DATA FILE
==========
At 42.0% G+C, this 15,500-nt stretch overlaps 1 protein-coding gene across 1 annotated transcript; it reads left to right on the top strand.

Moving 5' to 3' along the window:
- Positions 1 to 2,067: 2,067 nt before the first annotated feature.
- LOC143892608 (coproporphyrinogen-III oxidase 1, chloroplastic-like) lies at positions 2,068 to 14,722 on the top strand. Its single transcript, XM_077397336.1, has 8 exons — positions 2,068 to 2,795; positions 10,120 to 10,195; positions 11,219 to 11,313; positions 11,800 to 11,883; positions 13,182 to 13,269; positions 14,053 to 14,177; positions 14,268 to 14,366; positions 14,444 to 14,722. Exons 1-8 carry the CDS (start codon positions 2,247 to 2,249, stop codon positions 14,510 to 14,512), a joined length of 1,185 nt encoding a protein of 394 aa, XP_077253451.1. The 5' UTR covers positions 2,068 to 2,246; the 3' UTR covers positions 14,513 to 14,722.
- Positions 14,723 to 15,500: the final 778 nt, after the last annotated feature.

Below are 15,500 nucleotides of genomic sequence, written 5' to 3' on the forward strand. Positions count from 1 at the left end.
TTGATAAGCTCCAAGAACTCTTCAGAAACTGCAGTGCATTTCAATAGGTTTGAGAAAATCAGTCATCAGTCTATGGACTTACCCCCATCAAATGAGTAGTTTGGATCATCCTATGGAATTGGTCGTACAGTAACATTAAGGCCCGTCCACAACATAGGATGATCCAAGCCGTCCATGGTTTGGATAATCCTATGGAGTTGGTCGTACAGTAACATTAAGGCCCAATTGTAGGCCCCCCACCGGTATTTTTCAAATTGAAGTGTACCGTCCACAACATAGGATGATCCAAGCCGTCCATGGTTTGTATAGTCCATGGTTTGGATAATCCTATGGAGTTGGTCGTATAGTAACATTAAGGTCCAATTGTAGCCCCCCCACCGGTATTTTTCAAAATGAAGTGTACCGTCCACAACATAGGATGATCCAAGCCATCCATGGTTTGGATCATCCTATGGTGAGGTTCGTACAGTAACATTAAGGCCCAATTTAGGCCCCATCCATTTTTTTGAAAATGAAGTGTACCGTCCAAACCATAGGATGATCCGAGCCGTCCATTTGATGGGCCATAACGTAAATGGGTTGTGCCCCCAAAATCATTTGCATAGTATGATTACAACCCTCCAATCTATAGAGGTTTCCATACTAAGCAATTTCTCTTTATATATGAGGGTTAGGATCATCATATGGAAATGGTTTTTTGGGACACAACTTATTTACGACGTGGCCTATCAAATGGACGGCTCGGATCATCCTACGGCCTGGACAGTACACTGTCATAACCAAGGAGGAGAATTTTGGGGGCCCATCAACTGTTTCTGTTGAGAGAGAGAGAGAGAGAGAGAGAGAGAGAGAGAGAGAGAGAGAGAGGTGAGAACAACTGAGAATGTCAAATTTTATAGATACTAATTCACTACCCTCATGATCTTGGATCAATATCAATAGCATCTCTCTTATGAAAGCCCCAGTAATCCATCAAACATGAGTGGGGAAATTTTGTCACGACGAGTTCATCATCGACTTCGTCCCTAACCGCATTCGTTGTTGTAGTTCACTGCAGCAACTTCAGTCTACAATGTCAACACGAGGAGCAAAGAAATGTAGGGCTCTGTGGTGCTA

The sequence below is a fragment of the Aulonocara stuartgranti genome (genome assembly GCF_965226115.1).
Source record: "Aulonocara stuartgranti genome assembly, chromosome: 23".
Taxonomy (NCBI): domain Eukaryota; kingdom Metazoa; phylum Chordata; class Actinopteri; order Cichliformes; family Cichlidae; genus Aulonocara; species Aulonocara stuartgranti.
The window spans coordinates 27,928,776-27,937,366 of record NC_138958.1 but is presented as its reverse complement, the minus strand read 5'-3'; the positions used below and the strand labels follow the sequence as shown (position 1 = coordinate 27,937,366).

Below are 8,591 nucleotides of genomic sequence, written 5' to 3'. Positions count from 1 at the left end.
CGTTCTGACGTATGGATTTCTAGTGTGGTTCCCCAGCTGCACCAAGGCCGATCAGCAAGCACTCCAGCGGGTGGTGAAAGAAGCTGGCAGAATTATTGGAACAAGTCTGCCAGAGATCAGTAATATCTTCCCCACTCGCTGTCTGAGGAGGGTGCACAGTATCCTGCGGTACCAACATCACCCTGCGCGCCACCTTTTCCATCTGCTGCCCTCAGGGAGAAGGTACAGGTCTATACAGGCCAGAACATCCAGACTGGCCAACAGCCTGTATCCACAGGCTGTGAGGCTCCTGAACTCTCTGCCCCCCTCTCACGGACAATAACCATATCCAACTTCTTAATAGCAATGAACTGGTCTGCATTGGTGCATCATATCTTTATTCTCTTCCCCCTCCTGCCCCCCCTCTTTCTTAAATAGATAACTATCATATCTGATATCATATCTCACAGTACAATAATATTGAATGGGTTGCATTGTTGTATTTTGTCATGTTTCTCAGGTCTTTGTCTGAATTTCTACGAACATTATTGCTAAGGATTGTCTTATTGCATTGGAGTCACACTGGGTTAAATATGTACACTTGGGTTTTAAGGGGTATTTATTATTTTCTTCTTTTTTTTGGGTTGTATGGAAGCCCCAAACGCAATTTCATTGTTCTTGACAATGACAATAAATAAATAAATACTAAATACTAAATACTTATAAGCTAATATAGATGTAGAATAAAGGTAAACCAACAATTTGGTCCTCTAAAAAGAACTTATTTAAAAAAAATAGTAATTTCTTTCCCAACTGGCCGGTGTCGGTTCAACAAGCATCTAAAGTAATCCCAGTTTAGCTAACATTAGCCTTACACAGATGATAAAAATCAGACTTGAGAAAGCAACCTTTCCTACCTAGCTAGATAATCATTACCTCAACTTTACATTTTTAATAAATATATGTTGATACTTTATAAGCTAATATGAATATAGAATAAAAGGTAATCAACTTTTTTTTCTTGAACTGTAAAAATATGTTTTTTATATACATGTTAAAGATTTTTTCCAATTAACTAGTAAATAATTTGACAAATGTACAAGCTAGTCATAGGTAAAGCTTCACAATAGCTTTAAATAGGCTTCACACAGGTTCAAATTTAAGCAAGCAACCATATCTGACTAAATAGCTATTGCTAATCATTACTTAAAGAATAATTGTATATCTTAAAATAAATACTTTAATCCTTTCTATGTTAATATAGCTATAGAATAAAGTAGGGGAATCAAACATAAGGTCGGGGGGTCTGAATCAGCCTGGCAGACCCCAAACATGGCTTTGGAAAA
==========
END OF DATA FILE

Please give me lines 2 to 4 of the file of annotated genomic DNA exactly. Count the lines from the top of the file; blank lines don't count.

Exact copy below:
Moving 5' to 3' along the window:
- Positions 1 to 2,067: 2,067 nt before the first annotated feature.
- LOC143892608 (coproporphyrinogen-III oxidase 1, chloroplastic-like) lies at positions 2,068 to 14,722 on the top strand. Its single transcript, XM_077397336.1, has 8 exons — positions 2,068 to 2,795; positions 10,120 to 10,195; positions 11,219 to 11,313; positions 11,800 to 11,883; positions 13,182 to 13,269; positions 14,053 to 14,177; positions 14,268 to 14,366; positions 14,444 to 14,722. Exons 1-8 carry the CDS (start codon positions 2,247 to 2,249, stop codon positions 14,510 to 14,512), a joined length of 1,185 nt encoding a protein of 394 aa, XP_077253451.1. The 5' UTR covers positions 2,068 to 2,246; the 3' UTR covers positions 14,513 to 14,722.